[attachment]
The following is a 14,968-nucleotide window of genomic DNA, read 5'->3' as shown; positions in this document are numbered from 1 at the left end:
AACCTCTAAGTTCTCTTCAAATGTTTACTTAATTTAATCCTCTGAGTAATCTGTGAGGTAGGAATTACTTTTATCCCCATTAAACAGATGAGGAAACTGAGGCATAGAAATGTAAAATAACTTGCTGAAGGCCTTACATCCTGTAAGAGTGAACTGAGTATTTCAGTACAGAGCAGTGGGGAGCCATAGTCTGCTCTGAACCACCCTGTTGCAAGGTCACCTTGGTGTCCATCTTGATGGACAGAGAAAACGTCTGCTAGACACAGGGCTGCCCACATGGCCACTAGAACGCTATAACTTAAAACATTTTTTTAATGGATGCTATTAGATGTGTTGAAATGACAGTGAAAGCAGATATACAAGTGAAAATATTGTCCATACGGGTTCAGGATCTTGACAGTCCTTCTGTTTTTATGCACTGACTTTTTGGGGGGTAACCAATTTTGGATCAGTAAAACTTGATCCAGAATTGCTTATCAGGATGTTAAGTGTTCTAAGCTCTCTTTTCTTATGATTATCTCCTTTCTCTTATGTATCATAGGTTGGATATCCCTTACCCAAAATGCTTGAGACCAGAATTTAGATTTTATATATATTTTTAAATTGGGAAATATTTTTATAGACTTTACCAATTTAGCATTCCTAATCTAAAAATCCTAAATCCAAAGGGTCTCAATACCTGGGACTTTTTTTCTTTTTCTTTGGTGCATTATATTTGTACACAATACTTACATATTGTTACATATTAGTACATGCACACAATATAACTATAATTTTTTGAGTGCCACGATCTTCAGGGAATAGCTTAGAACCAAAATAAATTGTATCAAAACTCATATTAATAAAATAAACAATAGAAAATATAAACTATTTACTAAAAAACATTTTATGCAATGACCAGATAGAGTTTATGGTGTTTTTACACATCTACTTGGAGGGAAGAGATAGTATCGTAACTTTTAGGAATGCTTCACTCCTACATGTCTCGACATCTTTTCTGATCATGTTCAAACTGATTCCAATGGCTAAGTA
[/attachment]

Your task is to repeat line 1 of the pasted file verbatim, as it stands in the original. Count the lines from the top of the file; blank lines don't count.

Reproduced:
The following is a 14,968-nucleotide window of genomic DNA, read 5'->3' as shown; positions in this document are numbered from 1 at the left end: